Andrew Harrop is the General Secretary of the Fabian Society – a socialist think tank, partnered with the Labour Party. As I got the opportunity to interview Harrop, I asked him about Jeremy Corbyn, Brexit and anti-Semitism within Labour.
The 2017 general election, just two and a half years ago, is often claimed as a victory for Labour. But, of course, they lost the election – they did better than expected, but the Conservatives were still the largest party. When I asked Harrop what went wrong, he was quick to tell me that a lot went right. When pressed, he told me that “Jeremy Corbyn was an alienating and polarising figure as well as a popular figure with some groups”. That much is true – Corbyn is a divisive leader, a Marmite figure, who can’t seem to win elections that aren’t inside his own party.
Harrop blamed the loss of support in Scotland in 2015 for Labour’s electoral failures in recent years, saying that the biggest event for the party recently was “losing Scotland to the SNP”. He described this as the party “losing one of its bastions”. He’s not wrong – Labour will not be able to win the upcoming general election without winning back seats in Scotland. Of course, this is unlikely, suggesting that the vote on 12th December is a forgone conclusion.
This election campaign is short, and so Harrop seems to have accepted Labour as a party with many flaws – flaws which can’t be fixed before polling day. Describing Corbyn as a “very controversial leader”, the think-tank boss told me that “none of that is gonna change within the next three weeks.” It seems to me that Harrop is deeply uncomfortable with Jeremy Corbyn leading the Labour Party but has accepted that he’s here to stay.
On Brexit, Andrew Harrop told me that the “country is divided” and that Labour need to heal some of these divisions. Perhaps this is what the party is trying to do with its policy on a second referendum. The problem with this idea is that the party’s policy on Brexit may be clear now, but has been fudged for so long that Labour has lost its credibility on the issue. When asked how Jeremy Corbyn voted, Harrop told me that the “by instinct, he is a Eurosceptic/soft Brexiteer” – hardly a passionate voice for Remain that many in his party are longing for.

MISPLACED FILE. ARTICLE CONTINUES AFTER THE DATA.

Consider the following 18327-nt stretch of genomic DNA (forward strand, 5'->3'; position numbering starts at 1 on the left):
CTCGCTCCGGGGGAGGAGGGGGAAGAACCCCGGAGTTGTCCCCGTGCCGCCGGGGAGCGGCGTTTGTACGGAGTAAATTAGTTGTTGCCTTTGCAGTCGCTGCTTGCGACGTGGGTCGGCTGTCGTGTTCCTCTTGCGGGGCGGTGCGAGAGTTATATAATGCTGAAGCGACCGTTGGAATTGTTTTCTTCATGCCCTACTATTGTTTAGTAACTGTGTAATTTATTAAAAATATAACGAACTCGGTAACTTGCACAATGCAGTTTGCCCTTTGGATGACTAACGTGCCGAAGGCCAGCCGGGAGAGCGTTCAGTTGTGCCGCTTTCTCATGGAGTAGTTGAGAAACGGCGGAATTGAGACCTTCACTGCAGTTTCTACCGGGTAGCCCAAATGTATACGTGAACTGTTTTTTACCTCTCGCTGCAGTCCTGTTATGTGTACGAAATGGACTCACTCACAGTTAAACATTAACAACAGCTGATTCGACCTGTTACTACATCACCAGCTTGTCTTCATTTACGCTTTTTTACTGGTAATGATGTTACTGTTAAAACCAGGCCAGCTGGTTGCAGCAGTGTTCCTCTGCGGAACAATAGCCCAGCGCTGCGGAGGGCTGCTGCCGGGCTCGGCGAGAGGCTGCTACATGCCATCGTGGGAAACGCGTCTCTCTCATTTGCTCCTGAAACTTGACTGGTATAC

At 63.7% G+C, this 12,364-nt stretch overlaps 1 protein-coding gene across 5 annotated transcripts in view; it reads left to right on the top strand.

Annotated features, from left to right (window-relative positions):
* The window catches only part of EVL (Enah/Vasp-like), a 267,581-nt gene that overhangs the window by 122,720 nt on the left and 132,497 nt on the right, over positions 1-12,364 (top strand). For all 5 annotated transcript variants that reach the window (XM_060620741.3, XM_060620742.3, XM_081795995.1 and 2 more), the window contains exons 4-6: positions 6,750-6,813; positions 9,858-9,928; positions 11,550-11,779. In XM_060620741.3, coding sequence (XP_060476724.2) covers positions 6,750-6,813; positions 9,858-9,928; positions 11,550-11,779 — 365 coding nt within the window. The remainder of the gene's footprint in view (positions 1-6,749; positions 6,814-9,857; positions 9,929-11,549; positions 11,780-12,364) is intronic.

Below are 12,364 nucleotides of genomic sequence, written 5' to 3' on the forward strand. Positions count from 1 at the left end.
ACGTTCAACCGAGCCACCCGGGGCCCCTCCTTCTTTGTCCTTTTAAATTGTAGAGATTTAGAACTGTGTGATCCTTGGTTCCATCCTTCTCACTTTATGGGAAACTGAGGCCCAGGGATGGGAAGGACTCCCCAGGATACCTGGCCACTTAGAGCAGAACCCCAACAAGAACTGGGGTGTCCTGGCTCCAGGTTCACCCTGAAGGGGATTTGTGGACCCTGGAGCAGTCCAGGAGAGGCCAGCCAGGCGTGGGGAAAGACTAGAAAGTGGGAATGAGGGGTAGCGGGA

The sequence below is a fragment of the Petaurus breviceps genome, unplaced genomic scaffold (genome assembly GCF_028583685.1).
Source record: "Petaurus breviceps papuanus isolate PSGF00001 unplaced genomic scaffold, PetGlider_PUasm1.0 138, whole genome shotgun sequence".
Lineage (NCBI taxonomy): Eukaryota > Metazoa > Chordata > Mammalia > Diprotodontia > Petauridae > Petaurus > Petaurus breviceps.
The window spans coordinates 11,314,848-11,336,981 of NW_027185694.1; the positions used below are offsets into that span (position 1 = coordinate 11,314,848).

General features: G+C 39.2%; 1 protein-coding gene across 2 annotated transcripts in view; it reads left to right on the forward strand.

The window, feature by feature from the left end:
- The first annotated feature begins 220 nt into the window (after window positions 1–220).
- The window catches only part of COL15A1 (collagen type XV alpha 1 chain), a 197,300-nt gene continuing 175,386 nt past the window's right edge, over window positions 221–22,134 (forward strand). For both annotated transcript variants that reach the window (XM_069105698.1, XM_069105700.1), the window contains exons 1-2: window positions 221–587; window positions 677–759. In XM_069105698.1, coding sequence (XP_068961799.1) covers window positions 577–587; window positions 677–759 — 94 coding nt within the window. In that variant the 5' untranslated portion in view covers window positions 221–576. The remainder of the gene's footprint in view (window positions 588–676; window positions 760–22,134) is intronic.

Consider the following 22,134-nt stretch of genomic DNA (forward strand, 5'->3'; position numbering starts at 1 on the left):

This election is, of course, the Brexit election. Corbyn is up against the face of the Leave campaign – Boris Johnson. When asked which leader is more charming, Harrop told me that “Boris is charming but untrustworthy” and that he would “rather have a raucous night out with Boris than Jeremy but that is not the right test of who can be a Prime Minister." I am left wondering if Harrop has ever been for a raucous night out with Corbyn. I’m not sure I’d want to share a fishbowl with either of the party leaders!
Corbyn’s tenure as Labour Party leader has been characterised by a prolonged failure to deal with the evil scourge of anti-Semitism within his party. I asked Harrop if Corbyn is an anti-Semite or a facilitator of racism. He took a moment to think, before saying slowly, “he has been in a close-knit world of people who do not take anti-Semitism seriously enough and that probably includes some people who are overtly anti-Semitic.” Hardly a glowing review for the leader of the traditionally anti-racist party. Harrop summed up the topic by arguing that Corbyn is “tone deaf to some issues” – it is clear that anti-Semitism is just one of these issues.
I finished the interview by asking Harrop if Labour could win the upcoming general election. He told he’s “as sure as is possible to be that Corbyn won’t win an absolute majority”, mainly because of his lack of support in Scotland. Andrew Harrop went on to deliver a talk to the Warwick Politics Society, where he said the most pertinent thing about Corbyn I have heard in a long time – that he wants to retire. I think that is true. Perhaps after the election in three weeks’ time, the 70-year-old Labour leader can retire to his allotment. But stranger things happen at sea.